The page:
The Random Comic Strip

The Random Comic Strip

Words to live by...

"How beautiful it is to do nothing, and to rest afterward."

[Spanish Proverb]

Ius luxuriae publice datum est

(The right to looseness has been officially given)

"Everyone carries a part of society on his shoulders," wrote Ludwig von Mises, "no one is relieved of his share of responsibility by others. And no one can find a safe way for himself if society is sweeping towards destruction. Therefore everyone, in his own interest, must thrust himself vigorously into the intellectual battle."

Apparently, the crossword puzzle that disappeared from the blog, came back.

Tuesday, November 19, 2013

Time Is Relative... At Times

As I was perusing the headlines from the email from the NY Times, I was suddenly attracted to this article:
                           You're So Self-Controlling

Since I am proud of my will power, even while realizing it is incredibly weak at seemingly crucial times, it drew my attention. It's a three page article and I grew impatient to read it through and almost gave up. Which seemed apropos of the article's theme.

Here's an excerpt...

WHAT do you do if, when you get to a subway platform, you see that it is already packed with people? Do you join the throngs to wait for the train, or do you shake your head and seek an alternative way to get where you’re going?

In my mind, I thought I would do what I always do in such a situation; check the schedule and let that information guide me. If the schedule says the train's arrival is imminent, I will likely wait, tolerating the crowd that I now see as joining me on that train. If I have long to wait and I have ample perceived time to get to my destination, I will likely seek an alternate means to get there.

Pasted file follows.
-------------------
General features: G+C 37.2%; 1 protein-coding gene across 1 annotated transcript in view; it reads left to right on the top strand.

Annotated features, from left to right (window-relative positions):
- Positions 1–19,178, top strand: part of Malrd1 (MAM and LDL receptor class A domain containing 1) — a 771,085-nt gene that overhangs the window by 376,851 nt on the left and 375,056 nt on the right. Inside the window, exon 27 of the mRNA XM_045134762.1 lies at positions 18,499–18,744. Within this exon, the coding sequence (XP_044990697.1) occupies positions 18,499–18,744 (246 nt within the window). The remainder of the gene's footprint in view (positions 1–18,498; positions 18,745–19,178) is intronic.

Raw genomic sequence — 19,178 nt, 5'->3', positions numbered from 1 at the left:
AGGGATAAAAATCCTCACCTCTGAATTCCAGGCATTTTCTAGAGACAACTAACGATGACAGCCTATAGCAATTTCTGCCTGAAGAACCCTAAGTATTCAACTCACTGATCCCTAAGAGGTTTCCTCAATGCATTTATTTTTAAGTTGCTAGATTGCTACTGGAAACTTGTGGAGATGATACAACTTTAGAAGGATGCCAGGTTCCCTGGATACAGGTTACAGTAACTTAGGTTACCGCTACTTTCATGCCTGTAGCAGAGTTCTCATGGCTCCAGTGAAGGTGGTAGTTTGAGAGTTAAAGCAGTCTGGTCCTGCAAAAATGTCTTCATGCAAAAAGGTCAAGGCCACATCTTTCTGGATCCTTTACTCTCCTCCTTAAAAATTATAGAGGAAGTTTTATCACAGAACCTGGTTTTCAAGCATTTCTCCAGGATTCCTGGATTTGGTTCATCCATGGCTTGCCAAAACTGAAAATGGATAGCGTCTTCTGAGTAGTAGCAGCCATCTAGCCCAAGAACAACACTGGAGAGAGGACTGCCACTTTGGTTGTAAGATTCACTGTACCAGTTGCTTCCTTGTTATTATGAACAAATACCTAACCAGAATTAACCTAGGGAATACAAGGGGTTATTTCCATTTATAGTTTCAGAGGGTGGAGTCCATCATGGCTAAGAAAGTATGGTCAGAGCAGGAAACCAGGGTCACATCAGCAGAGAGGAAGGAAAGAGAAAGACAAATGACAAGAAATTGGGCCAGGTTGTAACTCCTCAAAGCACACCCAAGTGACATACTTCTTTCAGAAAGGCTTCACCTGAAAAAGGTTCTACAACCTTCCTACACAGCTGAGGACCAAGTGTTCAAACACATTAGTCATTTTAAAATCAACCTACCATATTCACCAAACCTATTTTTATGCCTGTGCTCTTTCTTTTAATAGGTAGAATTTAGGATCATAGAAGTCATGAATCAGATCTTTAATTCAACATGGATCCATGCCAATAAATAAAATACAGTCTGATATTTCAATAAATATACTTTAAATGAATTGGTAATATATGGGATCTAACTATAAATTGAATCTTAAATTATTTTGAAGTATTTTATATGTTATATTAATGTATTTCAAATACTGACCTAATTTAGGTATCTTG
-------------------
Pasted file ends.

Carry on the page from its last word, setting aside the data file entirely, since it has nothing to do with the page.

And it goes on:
To me, there are numerous factors involved in such decisions. But scientists seem to want to eliminate most of them, to simplify the process people use to make decisions. I believe our environment (society) is not easily parsed into either/or decisions. I believe that decisions are rarely one of "this or that" but often (if not always) have multiple possible choices or at least multiple factors involved in the either/or choices.

The principle factor in these studies seem to involve time perception. If one believes the schedule, one might wait. If one worries about the time to get to one's destination (running late, say) then one might almost immediately seek an alternate method. That's simplification. At any given time, those factors might not be applicable. One might have plenty of time to reach that destination, one might already be late, one might not have a  need to reach that destination at all but just want to, etc.

The author posits a situation, a test, and then points out the additional factor not planned for:

Can you forgo a brownie in service of the larger reward of losing weight, give up ready cash in favor of a later investment payoff?

The studies favor a belief that time perception is a predominant factor in decision making. But what about a craving for chocolate? Can that take precedence? Or does time perception rule?

I say that decisions are fluid, that a multitude of factors are involved with none taking absolute precedence every time. Time perception is important but perhaps one is hungry because one skipped a meal already? What if the goal (losing weight in this case) is one of  a greater need? Like saving a relationship? Or self esteem for a person whose life has been plagued by image problems?

On any given day, I believe numerous factors determine how we approach decisions, factors over which we often have no direct control. Not to mention factors we carry from our upbringing ad our genetic make up. And these impact how we approach the decision making. I don't think we can ever boil decision making down to either/or.

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